Don’t Quit!

Don’t worry, this isn’t an inspirational post about making sure you get to the finish line of whatever you’re working on (In fact, sometimes it’s important NOT to get to the Finish line).

This is a post to get you to go see Don’t Quit Your Night Job, an improv/sketch comedy/musical/cavalcade of stars that takes place once a month.  It’s face-hurtin’ funny, stars some great talent, and the proceeds go to charity.

Yes, go to laugh your a$$ off and see some Broadway stars making fun of themselves, but also go for this reason:

Last year, a commercial run of Don’t Quit tried to make it Off-Broadway.  It didn’t work.  I think it could have.  Do you?  How could you have made it work?

Oh and big props to the creators for not letting the failure of a commercial run stop them from doing what they love to do and what they do so well.  It would have been easy to “quit” after that, and most people would have.  They deserve some credit for keeping on, keeping on.

Oh crap, here I go, turning this into an inspirational post again.  Dang it!

The 4th F!

In my post about the 3Fs, I forgot an F!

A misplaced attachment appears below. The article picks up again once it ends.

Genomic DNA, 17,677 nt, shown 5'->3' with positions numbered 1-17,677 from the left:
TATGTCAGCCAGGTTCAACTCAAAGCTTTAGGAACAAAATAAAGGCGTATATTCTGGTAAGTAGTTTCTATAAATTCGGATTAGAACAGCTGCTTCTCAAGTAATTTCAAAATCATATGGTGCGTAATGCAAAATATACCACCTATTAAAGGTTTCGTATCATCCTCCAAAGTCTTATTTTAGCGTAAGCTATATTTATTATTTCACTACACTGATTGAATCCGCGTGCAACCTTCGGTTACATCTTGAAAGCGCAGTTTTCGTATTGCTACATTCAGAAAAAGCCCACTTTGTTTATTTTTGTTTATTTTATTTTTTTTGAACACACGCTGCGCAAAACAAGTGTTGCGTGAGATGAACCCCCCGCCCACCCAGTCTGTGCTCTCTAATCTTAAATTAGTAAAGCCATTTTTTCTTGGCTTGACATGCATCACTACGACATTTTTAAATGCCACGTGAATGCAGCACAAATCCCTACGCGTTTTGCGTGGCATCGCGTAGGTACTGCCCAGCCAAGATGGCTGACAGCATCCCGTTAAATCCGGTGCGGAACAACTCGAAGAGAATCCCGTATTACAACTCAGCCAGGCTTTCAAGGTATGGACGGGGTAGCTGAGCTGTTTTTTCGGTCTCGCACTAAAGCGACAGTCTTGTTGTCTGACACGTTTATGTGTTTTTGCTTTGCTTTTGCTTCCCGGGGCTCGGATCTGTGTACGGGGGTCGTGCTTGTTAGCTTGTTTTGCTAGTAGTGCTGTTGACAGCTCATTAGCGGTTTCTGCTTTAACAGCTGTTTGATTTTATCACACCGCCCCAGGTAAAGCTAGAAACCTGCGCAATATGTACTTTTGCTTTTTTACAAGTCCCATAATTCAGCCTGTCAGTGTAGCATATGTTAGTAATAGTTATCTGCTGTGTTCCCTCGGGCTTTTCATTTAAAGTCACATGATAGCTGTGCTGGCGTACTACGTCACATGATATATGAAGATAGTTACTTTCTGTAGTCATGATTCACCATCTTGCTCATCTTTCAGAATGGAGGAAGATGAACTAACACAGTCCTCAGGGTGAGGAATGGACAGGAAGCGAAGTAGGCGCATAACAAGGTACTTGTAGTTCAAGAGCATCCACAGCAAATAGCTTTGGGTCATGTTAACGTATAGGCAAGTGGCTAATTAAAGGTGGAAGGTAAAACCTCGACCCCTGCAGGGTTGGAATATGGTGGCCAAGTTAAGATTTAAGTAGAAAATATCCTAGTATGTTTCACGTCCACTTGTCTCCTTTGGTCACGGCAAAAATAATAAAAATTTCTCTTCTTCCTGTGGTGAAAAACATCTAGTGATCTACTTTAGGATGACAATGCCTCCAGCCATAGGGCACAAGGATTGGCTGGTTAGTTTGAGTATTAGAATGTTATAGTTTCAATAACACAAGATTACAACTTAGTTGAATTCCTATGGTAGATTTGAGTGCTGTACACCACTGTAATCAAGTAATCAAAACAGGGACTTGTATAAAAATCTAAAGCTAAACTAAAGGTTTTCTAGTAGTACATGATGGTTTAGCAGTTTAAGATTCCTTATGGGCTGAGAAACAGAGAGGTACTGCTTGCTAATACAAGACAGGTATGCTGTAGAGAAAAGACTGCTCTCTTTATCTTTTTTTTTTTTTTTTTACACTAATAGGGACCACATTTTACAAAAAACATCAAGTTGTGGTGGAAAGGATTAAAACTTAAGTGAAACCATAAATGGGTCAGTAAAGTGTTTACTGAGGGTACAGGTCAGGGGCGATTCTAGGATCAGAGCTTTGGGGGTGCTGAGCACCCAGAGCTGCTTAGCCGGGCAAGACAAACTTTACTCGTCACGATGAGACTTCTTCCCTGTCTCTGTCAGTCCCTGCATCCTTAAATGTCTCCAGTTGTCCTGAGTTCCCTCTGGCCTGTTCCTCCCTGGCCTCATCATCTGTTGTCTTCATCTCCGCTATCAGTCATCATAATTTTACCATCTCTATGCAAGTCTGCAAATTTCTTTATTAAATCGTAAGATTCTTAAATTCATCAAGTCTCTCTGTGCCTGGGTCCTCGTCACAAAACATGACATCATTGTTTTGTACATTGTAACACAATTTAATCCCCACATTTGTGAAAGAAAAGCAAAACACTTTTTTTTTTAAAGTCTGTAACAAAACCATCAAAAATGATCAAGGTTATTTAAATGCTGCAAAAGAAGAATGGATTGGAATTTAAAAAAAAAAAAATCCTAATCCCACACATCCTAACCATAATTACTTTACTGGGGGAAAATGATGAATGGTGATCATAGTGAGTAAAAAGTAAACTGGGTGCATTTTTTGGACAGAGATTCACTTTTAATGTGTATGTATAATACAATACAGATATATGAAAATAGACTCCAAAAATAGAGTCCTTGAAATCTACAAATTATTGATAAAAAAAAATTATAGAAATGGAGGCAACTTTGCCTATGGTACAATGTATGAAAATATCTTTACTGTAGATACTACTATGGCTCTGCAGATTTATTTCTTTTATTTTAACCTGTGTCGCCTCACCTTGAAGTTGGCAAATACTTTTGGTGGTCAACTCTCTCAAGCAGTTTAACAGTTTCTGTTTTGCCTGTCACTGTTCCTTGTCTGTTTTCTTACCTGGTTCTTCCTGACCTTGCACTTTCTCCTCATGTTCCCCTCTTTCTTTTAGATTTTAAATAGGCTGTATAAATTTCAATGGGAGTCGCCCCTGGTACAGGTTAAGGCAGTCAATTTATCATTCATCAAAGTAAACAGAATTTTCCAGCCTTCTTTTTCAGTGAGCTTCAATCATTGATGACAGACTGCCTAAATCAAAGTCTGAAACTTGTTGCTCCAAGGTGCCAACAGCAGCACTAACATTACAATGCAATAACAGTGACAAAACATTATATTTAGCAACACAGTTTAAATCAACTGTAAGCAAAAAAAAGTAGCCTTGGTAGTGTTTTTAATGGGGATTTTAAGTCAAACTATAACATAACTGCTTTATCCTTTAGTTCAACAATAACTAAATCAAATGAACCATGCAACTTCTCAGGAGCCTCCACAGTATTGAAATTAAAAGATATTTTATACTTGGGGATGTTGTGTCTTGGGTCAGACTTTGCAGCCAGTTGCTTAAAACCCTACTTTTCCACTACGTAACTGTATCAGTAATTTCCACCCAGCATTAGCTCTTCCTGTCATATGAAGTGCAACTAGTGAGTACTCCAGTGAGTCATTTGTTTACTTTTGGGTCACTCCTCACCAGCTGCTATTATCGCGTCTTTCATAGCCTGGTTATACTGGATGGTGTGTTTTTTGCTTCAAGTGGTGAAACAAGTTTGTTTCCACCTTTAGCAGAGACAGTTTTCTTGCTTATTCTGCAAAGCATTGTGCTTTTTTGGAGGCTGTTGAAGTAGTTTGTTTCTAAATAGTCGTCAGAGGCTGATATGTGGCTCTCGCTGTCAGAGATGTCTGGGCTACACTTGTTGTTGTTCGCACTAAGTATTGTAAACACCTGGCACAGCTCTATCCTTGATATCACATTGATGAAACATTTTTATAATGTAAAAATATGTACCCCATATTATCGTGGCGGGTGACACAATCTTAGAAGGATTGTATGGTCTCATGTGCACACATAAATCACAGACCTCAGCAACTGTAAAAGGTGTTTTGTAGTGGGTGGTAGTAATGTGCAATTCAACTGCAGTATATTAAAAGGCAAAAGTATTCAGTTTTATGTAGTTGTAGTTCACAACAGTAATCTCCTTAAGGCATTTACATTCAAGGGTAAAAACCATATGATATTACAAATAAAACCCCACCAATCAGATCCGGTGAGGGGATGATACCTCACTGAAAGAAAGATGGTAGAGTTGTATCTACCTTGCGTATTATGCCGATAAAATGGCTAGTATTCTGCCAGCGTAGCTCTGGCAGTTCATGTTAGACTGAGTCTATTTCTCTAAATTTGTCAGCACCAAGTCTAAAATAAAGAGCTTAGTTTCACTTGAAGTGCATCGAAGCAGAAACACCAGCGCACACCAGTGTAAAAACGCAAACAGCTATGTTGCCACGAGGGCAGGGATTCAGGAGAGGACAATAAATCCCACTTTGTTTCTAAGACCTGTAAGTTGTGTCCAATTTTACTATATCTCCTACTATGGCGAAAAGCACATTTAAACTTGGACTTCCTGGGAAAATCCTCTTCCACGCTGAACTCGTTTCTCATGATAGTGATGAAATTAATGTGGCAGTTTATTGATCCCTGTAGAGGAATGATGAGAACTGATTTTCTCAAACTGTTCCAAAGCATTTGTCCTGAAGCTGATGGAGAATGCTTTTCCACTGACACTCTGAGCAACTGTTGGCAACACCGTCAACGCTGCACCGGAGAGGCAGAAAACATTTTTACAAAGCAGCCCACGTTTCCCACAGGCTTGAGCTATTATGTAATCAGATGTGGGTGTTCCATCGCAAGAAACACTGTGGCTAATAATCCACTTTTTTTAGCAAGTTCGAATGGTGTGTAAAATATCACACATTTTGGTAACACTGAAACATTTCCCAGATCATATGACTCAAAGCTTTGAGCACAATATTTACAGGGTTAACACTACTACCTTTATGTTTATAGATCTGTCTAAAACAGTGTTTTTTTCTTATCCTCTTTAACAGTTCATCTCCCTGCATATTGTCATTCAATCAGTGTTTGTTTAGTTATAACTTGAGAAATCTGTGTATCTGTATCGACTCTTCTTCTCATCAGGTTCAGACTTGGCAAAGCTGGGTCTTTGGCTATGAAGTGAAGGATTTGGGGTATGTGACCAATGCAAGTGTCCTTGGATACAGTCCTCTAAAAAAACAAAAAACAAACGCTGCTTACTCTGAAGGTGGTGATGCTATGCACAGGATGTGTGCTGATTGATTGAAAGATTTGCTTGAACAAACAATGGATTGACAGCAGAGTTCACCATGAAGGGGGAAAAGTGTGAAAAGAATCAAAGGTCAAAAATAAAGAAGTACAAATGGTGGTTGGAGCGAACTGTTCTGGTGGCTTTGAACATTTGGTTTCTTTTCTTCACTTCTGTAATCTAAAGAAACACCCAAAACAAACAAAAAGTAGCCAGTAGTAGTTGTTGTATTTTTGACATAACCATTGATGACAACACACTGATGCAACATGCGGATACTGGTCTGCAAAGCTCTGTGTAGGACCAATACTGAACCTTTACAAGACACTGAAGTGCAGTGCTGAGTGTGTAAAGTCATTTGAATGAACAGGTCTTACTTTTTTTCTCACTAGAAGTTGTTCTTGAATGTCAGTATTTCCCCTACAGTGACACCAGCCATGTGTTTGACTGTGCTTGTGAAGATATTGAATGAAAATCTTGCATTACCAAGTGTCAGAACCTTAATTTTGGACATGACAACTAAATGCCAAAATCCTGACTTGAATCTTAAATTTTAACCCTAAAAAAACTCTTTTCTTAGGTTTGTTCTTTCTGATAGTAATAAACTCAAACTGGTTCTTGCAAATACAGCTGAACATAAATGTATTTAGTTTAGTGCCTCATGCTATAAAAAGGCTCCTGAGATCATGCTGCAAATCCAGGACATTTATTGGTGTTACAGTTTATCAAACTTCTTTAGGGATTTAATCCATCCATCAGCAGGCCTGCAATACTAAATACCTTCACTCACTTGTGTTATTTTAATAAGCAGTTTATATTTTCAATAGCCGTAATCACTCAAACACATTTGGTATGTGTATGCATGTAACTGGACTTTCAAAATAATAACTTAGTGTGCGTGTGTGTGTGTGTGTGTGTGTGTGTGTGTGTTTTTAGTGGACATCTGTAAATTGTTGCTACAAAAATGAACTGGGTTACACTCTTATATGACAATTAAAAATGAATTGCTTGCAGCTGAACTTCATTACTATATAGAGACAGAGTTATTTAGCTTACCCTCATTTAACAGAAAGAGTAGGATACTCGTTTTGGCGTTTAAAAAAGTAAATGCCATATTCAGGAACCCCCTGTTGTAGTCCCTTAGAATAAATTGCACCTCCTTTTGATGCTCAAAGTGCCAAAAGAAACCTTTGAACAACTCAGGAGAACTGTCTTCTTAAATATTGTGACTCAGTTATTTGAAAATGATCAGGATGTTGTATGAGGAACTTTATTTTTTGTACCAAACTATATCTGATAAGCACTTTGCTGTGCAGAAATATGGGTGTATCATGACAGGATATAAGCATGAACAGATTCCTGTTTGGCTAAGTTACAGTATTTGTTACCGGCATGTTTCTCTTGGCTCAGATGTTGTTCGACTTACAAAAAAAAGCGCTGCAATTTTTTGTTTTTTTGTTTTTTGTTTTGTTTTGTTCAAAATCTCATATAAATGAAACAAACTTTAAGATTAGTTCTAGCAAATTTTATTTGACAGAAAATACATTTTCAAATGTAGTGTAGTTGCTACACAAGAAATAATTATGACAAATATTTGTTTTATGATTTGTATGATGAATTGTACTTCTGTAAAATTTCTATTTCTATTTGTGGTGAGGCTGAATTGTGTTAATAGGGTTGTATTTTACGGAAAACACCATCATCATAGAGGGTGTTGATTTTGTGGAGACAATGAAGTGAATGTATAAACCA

And it’s an important one.

The fourth F is . . .

F*** it.

Great producers know when to give up.  Great producers know when to close a show, when to stop throwing good development money after bad, and when to move on to something else.

It’s tough, because as artists we get very emotionally attached to our projects/children.  But like investing in the stock market, you have to know when to sell a loser.  It actually takes more courage to close a show than to open one.

We will all have to do it at some point in our careers.  So embrace your inner swearin’ sailor and say F*** it.

I Went To Church At An Airport.

When I travel, I like to take the first flight out in the morning.  Less chance of being delayed, and I usually sleep better than I did when I saw  In My Life.

Recently my first flight out had me at Chicago’s Midway airport too early for me to head to my hotel.  So, I bought a WiFi connection, got a bagel, and set up an office.  Then, I heard an announcement: